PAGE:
How to spend 4 days in Paris

I have been lucky enough to visit Paris twice so far in my adult life, once with a former boyfriend and once with a group of my best friends. Both were quite different experiences, so I’ve put together a rundown of all of these experiences combined. Hopefully, this will give you some inspiration for your own trip to the most romantic capital in Europe, Paris!

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Important Notes

    • Visa – Visit the official website of France to check if you need a visa here.
    • Immunisations – some are required – check out my go-to website for up to date information: www.nathnac.net
    • Safety – always keep up to date with your local foreign travel advice service for relevant news and information. I felt completely safe in Paris, although adopted usual common sense when in any major city, being mindful of my belongings and whereabouts.
    • Currency – Euro
    • Language – French

Getting there

Flight

When I visited Paris with friends we opted for a low-cost airline. Our primary reason for travelling to Paris was actually to visit Disneyland! As you might expect a large proportion of our small budget was taken up by our park tickets and accommodation so securing a cheap flight was great. Plus it’s just over an hour from London to Paris (Charles De Gaulle) so we weren’t at all fussy about our mode of transport. For the best flight deals, I always check Sky Scanner to compare different airlines, dates and times. So if you’re planning your trip definitely check out Sky Scanner!



Euro Star

The second time I visited with a former boyfriend we instead opted to try out the Euro Star. Which was so easy. As we lived just outside London we just took the train up to Kings Cross St Pancras. We did actually have to do this the night before our trip and stay in London as our Euro Star train to Paris was so early in the morning. This obviously did add an additional cost to the entire trip. Coming home was fine in the evening though and we could get a train straight from Paris, to London to home! The trains are pretty comfortable from London, and the journey is just over 2 hours.


So which was better? Well, there’s positives and negatives to both. Euro Star is a great option if you have a fear of flying, although you won’t get over that fear of flying by avoiding it! There’s less hanging around with boarding the Euro Star than there is usually at an airport. The journey on the Eurostar is twice as long as flying. Price wise – it’s really difficult to call and totally depends on when you’re going and any deals available. It’s probably worth checking out both options.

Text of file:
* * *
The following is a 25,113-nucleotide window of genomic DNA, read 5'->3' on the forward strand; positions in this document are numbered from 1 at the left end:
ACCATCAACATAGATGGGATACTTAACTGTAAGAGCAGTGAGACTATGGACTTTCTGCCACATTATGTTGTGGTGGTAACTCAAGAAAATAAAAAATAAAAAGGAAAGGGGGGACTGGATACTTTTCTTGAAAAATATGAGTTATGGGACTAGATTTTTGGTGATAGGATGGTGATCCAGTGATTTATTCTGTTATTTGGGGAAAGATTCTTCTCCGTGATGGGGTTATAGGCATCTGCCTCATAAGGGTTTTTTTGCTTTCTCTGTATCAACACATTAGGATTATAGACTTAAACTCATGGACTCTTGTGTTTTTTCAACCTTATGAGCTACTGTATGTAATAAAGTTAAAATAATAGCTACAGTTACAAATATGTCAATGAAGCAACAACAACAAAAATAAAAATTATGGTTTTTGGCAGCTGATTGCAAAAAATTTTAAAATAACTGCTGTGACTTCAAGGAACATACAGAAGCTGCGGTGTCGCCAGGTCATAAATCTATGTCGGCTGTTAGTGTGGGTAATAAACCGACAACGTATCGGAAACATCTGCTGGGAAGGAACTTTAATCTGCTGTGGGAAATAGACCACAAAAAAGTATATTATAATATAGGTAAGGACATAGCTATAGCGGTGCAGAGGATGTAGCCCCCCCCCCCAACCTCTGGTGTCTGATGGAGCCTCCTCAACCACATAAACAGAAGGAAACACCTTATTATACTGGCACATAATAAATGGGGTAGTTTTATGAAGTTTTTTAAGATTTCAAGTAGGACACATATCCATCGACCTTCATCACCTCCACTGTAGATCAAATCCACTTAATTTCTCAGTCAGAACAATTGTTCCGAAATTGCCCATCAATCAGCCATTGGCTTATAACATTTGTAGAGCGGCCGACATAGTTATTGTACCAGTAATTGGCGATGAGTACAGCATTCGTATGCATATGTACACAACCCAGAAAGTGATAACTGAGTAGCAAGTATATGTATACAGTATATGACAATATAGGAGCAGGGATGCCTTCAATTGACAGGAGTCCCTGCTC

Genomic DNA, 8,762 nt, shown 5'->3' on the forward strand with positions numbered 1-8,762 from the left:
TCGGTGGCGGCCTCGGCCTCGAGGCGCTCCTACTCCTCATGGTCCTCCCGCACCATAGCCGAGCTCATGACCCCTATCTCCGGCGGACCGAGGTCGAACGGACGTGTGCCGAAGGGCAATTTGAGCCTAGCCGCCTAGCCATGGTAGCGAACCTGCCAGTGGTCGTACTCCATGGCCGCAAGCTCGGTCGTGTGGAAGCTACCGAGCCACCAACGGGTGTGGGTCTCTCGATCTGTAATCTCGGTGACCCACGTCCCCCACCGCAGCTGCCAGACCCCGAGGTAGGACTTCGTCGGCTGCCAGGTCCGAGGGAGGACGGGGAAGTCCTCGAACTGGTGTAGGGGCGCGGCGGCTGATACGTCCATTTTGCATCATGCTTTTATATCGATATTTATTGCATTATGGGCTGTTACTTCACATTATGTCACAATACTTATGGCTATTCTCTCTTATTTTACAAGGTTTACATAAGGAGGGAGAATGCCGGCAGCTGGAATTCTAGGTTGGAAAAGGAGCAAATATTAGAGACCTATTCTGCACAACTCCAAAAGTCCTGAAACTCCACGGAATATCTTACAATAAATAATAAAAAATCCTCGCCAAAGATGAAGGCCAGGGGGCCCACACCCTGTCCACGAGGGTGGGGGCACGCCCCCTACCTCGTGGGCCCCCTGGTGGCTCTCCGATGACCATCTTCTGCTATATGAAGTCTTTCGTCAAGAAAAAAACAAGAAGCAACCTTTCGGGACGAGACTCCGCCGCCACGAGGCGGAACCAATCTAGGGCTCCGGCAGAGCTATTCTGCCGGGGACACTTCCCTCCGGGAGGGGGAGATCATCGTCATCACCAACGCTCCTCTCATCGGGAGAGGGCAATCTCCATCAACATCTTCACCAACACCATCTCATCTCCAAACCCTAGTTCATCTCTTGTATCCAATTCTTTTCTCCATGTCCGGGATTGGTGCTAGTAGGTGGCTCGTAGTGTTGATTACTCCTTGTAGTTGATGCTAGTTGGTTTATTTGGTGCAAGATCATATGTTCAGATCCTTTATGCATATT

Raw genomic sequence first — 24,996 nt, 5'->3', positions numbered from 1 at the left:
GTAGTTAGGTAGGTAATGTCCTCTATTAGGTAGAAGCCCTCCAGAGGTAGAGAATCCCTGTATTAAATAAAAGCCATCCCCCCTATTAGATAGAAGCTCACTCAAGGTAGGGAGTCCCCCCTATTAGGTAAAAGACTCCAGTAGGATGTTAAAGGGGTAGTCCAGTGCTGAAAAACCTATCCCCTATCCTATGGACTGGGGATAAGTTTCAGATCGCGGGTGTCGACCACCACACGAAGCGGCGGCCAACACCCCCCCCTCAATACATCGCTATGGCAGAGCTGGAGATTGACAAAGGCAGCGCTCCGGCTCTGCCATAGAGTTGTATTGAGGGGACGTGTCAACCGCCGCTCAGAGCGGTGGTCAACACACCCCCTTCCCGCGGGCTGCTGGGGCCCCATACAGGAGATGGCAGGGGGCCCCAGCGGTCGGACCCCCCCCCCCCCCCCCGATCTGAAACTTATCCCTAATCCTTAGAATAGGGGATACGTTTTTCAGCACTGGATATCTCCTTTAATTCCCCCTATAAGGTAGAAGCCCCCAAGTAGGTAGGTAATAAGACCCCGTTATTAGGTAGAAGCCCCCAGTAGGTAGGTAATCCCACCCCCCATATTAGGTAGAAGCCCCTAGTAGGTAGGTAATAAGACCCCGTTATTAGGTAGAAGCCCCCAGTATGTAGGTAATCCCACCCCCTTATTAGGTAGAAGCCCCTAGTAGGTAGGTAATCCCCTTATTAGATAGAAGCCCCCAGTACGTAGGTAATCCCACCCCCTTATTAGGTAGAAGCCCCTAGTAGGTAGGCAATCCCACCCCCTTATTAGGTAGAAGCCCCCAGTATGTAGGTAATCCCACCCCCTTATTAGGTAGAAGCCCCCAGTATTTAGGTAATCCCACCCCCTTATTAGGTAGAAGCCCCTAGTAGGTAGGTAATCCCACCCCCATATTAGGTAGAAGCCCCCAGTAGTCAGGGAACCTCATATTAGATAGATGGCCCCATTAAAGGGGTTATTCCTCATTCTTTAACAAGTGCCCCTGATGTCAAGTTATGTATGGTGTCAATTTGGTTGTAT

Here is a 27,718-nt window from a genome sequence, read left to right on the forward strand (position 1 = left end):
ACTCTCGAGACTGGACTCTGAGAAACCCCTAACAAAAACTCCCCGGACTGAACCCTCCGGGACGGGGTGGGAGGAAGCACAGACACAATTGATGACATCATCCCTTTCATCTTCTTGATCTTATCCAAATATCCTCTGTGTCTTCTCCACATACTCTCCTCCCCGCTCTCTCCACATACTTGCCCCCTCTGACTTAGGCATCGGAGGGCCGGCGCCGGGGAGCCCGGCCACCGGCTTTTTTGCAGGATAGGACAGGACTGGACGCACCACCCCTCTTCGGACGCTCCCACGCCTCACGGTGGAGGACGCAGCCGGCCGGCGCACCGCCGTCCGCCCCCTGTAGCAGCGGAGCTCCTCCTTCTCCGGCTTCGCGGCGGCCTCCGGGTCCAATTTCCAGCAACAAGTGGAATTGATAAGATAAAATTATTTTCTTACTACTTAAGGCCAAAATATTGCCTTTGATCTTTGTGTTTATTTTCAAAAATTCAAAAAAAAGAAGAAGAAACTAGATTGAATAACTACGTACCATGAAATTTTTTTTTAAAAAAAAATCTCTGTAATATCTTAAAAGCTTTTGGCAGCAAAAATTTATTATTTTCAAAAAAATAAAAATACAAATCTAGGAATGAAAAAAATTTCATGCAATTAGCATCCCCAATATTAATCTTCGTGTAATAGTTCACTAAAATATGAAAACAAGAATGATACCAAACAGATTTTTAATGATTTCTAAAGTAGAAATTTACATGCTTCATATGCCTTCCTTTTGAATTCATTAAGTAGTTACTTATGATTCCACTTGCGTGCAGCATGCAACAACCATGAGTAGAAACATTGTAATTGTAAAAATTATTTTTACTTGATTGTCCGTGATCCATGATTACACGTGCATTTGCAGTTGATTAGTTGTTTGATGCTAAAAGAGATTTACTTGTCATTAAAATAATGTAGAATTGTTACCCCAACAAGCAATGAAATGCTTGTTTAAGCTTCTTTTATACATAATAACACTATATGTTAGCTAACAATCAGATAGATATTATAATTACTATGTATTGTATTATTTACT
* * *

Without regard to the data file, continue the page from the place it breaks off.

Where to stay

During my stay with friends, we visited Paris during the day when we first arrived and then headed over to Disneyland Paris. We opted to stay in one of the more affordable hotel options on offer – Explorers Hotel but had a comfortable time here. Aside from the freezing cold shower which never actually warmed up during our stay!



For my second visit, it was a surprise for my former boyfriend (I know thoughtful aren’t I – although we did split up not much longer after). I had purchased tickets for us to see The Moulin Rouge, with the film adaptation being one of his favourites, I thought he would appreciate the real deal. So I chose a hotel nearby, in the Montmartre district – Mercure Paris Montmartre Sacre Coeur. The hotel, part of the Mercure chain was very comfortable and the interiors were beautifully decorated. It’s situated just a stone’s throw from the Moulin Rouge, with several metro stations nearby.

Getting around

It is so easy to get around Paris. The main modes of transport include the great Metro System, and of course walking around and soaking it all in. As well as the very fun Cycle Rickshaws! The Paris Metro is made up of 300 stations on 16 lines covering the 10x10km area of central Paris. Similar to that of New York each line is simply numbered. It’s really easy to get around using the Metro, as well as reasonably priced. For more information around maps, ticketing and timetables visit the website Paris by Train. Obviously, it’s always lovely wandering around a city, but Paris, in particular, has some beautiful avenues and streets to walk along. One of which is the famous Avenue des Champs-Élysées, running between the Place de la Concorde and the Place Charles de Gaulle, where the Arc de Triomphe is located. It’s lined with shops and restaurants and makes for a nice wander to and from these points of interest.

Cycle Rickshaw in Paris
Cycle Rickshaw in Paris

I wouldn’t ordinarily use the cycle rickshaws on offer in cities as it’s usually more affordable to use public transport or walk. However, it was a lot of fun on this occasion and very much needed! In this photo, we had just arrived in Paris. Our flight was extremely early in the morning and I had a family party the previous night, which meant I had quite a few drinks, and then didn’t sleep, and started to subsequently crash during the day. A few of my friends were also in the same position! Hence the rickshaws to ferry us around and the dark glasses! Although it didn’t seem to dampen our spirits as we raced around Paris!



Eiffel Tower

There are lots of ways to experience the iconic Eiffel Tower, and there’s no right way it’s whatever suits you. So most obvious, visit the park it is situated in, and marvel at its beauty from the ground up. The second time I visited Paris this was enough. I had already been up to the top, and there are often long queues and quite a bit of exercise involved climbing 57 metres worth of stairs.